Dawes Commission

The Dawes Commision

March 3, 1893 to March 4, 1907

The information obtained for this page comes from the works of, Daniel F. Littlefield, Jr’s, The Chickasaw Freedmen, Greenwood Press, Westport, Connecticut *London, England

'When the Chickasaw emancipated their slaves under the Treaty of 1866, they were given the option of adopting their former slaves as citizens of the Nation. If they did not, The United States agreed to remove the blacks from the Chickasaw Country.  The Chickasaws failed to adopt the freedmen, and the United States did not keep the treaty agreement.  Thus the Freedmen lived in the Chickasaw Nation, for over forty years, without civil rights or protection of the law.”

The Dawes Commission was formed March 3, 1893, not for the purpose of enrolling former slaves, as many believe, but as the first step to dissolve the Indian Nations of their land. The original commissioners were Henry L. Dawes, Meredith H. Kidd and Archibald S. McKennon.The Dawes Commission met February 6, 1894 at Tishomingo, with a large number of Chickasaw to explain their mission.

"They submitted for Chickasaw consideration a proposition to dissolve the Chickasaw Nation, allot its land in severalty, and divide the tribal funds per capita.  They also explained that among the official charges were specific instructions regarding the Chickasaw freedmen.  Since they  had no tribal rights, the Commission was instructed by the Indian Office to try to obtain Chickasaw consent to give the freedmen allotments of land. However, the national council met in regular session and took no action on the proposal.”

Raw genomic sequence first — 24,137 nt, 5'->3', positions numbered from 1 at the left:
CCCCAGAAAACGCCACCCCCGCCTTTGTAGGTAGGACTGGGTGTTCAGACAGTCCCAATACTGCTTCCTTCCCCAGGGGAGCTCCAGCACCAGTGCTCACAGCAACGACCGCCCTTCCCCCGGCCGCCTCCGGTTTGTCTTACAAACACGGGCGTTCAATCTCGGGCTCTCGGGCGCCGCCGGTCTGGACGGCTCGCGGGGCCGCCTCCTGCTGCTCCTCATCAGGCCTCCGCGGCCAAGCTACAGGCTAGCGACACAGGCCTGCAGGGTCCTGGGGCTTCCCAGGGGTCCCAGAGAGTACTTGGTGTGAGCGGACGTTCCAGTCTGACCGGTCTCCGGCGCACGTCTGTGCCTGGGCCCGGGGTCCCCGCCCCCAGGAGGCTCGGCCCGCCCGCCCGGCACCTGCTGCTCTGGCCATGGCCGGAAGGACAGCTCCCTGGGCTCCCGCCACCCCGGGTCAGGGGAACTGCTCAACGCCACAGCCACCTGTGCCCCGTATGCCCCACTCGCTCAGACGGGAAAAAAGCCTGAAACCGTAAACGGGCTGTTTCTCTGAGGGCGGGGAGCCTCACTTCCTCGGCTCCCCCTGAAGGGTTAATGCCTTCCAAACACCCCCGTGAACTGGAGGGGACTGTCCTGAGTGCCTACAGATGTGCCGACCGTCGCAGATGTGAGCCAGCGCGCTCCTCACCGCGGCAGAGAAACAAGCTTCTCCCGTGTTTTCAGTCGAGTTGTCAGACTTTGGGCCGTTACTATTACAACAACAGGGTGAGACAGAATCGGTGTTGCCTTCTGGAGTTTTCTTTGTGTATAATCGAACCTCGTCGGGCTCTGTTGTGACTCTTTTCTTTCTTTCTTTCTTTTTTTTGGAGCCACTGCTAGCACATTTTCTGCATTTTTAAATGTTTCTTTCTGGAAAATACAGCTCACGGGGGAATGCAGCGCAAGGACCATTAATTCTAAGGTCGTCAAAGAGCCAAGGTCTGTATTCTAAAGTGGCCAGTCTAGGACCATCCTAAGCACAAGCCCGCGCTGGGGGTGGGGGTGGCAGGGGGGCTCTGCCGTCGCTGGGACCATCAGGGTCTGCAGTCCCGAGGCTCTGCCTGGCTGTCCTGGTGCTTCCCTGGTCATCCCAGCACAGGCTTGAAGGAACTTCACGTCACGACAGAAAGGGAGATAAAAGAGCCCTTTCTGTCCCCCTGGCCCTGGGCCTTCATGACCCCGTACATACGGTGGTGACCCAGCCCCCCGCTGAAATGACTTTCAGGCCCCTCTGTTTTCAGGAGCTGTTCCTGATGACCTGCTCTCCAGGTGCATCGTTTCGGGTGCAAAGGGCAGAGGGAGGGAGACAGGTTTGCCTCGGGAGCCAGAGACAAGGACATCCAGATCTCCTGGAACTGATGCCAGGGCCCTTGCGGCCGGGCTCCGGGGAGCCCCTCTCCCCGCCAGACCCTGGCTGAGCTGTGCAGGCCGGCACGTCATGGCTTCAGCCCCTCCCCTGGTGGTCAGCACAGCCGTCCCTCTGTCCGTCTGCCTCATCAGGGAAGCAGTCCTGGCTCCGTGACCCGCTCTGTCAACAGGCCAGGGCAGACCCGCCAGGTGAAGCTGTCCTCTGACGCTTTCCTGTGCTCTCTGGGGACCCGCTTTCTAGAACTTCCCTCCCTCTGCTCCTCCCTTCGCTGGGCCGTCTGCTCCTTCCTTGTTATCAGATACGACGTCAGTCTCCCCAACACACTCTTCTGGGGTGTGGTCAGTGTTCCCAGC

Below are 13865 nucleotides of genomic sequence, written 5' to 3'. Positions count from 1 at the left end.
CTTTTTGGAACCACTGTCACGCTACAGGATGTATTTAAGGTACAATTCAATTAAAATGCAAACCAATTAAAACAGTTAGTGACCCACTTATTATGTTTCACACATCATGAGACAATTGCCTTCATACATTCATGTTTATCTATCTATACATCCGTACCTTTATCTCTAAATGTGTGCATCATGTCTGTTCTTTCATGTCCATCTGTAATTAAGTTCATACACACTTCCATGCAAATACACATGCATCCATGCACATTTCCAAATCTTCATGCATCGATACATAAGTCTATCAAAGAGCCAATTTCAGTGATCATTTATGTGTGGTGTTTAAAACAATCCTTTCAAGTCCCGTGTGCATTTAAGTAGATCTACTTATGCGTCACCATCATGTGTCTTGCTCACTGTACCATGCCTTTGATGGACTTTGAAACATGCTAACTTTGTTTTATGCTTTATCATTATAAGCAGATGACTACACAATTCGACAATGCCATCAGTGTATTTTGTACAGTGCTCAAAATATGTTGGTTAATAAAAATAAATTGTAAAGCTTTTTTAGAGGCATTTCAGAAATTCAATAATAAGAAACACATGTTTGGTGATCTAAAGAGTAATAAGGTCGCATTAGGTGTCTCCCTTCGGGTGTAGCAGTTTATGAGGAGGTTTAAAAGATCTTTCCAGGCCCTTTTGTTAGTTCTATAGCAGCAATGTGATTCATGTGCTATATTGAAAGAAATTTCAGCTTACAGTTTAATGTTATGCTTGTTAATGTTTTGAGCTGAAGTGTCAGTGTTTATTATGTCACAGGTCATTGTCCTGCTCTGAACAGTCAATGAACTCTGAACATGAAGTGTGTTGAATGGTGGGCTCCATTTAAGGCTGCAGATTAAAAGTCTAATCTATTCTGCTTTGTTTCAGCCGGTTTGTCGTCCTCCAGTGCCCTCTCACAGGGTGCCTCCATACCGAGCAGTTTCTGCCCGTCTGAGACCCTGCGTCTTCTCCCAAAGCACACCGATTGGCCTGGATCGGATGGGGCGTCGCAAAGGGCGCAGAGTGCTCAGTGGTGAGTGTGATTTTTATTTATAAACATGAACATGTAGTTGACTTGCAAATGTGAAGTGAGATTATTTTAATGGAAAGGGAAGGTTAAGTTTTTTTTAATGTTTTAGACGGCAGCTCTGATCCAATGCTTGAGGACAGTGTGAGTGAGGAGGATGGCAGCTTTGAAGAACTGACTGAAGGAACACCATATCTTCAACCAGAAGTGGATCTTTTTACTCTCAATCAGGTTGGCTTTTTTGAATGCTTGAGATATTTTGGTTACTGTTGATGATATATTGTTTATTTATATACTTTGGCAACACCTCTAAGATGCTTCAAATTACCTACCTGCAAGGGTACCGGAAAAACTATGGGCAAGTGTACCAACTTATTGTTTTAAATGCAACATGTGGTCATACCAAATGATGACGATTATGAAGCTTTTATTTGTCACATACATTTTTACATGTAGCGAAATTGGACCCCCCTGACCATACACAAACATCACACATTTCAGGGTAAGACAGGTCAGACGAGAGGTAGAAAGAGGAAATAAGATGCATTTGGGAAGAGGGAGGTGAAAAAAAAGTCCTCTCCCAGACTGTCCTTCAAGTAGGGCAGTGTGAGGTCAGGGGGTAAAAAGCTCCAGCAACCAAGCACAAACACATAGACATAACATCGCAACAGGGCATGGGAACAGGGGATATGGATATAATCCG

Because the Freedmen were treated as aliens, without rights, in early 1894 a House bill was introduced into congress to ‘ameliorate’ the condition of the Freedmen. A commission was formed to investigate and make a roll of all Freedmen who were entitled to benefits under the treaty of 1866.

  The Chickasaw Freedmen established the Chickasaw Freedmen Association to protect their status, rights, and interest in Negotiations with the Dawes Commission.  They met in 1894 and chose Joseph P. Mullen of Ardmore and Robert V. Belt of Washington as their attorneys.  The Freedmen Association presented the following claims to the Dawes Commission.

“First, they asked for rights, privileges, and immunities equal to those of the Chickasaw citizens, including suffrage, equal educational privileges, equal protection under the law, and equal shares in the moneys and public domain of the Nation.  Second, they claimed indemnification for damage, loss, and injury sustained since 1866 as a result of being denied their rights as citizens.  Third, they asked that, once their rights were secured, the Chickasaw lands be surveyed and allotted in severalty, at least to the freedmen…..”

Congress authorized a survey of the lands of the Five Civilized Tribes in the spring of 1895.  Also appointed to the commission was Frank C. Armstrong who replaced Kidd and Alexander B. Montgomery.  On June 10, 1896 Congress authorized the Dawes Commission to hear and determine the applications for all persons, including freedmen, who might apply for citizenship in the Indian Nations and to enroll the citizens.